This video on the Qualcomm site explains how they adjust the timing parameter for each femtocell, which allows the network to identify which one the handset is receiving the stronger signal from. This allows seamless call continuity as the user moves inside and between different femtocells.

The technique is designed to work with the common 3G UMTS system and any regular 3G handset.


It is based on their UltraSON Mobility Management feature of Active Hand-In using Qualcomm's OTD mechanism for PSC disambiguation and Beacon Based Mechanism for Inter Frequency cell reselection. While this solution may not be suitable for every case, it’s nice to see a documented technical approach that solves an issue for some.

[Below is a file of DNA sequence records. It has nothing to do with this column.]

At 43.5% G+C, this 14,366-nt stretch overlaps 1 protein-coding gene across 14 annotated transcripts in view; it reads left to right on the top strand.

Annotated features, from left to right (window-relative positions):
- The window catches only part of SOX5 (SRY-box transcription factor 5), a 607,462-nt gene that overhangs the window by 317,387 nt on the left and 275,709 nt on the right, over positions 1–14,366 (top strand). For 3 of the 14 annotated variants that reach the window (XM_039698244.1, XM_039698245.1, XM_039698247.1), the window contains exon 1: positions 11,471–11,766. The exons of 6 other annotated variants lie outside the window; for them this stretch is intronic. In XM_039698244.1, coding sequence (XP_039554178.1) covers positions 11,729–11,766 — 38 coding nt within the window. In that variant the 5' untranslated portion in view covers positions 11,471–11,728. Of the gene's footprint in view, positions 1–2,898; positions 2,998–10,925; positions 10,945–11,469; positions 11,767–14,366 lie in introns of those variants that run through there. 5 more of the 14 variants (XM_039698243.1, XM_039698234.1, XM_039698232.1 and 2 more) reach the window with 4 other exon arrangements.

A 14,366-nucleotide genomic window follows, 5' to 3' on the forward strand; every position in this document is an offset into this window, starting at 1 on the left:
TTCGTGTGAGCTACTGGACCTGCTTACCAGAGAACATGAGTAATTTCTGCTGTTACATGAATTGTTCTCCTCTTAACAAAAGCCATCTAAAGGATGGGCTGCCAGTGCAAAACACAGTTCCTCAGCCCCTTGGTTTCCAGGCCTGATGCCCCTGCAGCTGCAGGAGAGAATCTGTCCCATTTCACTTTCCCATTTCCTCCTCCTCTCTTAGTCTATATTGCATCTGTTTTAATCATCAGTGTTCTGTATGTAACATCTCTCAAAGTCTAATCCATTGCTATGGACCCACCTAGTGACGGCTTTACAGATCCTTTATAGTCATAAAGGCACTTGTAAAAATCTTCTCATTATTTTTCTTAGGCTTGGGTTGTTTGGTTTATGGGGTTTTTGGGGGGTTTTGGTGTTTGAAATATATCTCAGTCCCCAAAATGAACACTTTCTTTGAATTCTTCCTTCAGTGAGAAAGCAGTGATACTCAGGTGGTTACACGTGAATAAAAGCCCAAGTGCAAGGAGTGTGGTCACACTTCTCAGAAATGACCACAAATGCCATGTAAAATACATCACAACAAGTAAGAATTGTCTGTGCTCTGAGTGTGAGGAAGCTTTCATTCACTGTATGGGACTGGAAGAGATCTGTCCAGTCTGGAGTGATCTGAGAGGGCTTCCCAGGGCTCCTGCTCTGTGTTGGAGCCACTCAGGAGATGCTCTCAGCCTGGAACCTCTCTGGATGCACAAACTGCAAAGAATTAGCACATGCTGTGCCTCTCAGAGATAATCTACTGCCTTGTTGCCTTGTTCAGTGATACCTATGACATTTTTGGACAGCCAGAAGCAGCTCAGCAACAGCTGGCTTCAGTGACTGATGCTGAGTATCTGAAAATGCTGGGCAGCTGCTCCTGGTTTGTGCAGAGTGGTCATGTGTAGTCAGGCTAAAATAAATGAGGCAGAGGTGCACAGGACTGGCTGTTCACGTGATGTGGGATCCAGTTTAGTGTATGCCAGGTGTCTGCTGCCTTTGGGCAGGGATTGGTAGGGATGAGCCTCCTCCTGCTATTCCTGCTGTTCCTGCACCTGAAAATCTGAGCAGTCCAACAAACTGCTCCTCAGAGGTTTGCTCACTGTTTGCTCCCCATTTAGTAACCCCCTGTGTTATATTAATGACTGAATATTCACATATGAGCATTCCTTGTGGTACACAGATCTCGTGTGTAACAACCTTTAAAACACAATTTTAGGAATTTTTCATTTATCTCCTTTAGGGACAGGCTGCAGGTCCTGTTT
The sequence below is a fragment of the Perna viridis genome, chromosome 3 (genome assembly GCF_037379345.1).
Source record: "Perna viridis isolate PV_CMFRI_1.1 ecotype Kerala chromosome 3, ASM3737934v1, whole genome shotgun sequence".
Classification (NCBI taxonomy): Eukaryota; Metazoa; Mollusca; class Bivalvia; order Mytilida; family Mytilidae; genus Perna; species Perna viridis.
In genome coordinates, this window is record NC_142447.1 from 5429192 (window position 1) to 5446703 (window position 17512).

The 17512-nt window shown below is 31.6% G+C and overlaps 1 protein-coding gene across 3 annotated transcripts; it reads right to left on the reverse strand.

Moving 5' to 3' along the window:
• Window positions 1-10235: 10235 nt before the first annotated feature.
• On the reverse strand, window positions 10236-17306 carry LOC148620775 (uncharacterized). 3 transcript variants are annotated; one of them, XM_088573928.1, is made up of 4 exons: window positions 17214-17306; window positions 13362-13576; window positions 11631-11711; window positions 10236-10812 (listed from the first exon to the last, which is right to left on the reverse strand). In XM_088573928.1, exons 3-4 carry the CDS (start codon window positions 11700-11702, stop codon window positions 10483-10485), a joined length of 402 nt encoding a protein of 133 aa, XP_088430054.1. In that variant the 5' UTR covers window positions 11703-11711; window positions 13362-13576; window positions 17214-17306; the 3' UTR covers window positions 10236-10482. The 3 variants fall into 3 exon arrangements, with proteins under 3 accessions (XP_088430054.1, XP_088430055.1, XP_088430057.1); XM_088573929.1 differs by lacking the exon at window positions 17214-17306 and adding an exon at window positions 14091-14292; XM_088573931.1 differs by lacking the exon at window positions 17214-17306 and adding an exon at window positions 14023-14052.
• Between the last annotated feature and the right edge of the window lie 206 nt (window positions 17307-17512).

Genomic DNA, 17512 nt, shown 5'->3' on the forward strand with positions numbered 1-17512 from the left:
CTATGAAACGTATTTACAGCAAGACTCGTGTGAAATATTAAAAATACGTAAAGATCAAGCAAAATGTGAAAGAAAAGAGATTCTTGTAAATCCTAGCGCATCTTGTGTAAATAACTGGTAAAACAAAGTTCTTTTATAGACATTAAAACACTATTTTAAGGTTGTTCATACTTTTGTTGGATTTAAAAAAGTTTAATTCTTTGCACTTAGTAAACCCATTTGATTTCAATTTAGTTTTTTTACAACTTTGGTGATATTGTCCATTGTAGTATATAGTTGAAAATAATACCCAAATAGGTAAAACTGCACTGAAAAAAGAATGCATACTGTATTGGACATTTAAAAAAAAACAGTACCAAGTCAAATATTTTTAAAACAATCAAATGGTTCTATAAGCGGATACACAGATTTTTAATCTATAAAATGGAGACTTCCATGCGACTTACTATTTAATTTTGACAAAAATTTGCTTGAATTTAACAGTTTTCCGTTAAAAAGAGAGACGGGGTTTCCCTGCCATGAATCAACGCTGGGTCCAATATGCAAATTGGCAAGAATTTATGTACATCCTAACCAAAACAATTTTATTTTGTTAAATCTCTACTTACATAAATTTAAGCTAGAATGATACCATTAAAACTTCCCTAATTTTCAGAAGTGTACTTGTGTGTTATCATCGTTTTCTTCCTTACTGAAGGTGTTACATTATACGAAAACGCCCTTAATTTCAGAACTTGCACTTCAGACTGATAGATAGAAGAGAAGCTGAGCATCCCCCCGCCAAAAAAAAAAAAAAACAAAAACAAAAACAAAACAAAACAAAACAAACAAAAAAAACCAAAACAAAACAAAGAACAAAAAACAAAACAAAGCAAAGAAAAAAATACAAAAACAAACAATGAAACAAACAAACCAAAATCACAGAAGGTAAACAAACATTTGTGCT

This idea was original published in December 2011, but I only just came across it.

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#1 Saied said: 
My dear, the Handover problems can be treated as old one..........al so CSG is an access method that aim to reduce the handover between femto and macro. so i dont know what is the new idea that you can give us.........
0 Quote 2012-03-14 22:41
#2 ThinkSmallCell said: 
@Assit Prof: I'm pleased to hear you think that the handover from macro to femto problem is an old one and already solved. I still hear concerns about this from others, and thought I'd highlight this one particular technique. The idea is described in much more detail on the Qualcomm website and in their video - click through to their site to read more detail than the simple summary I gave.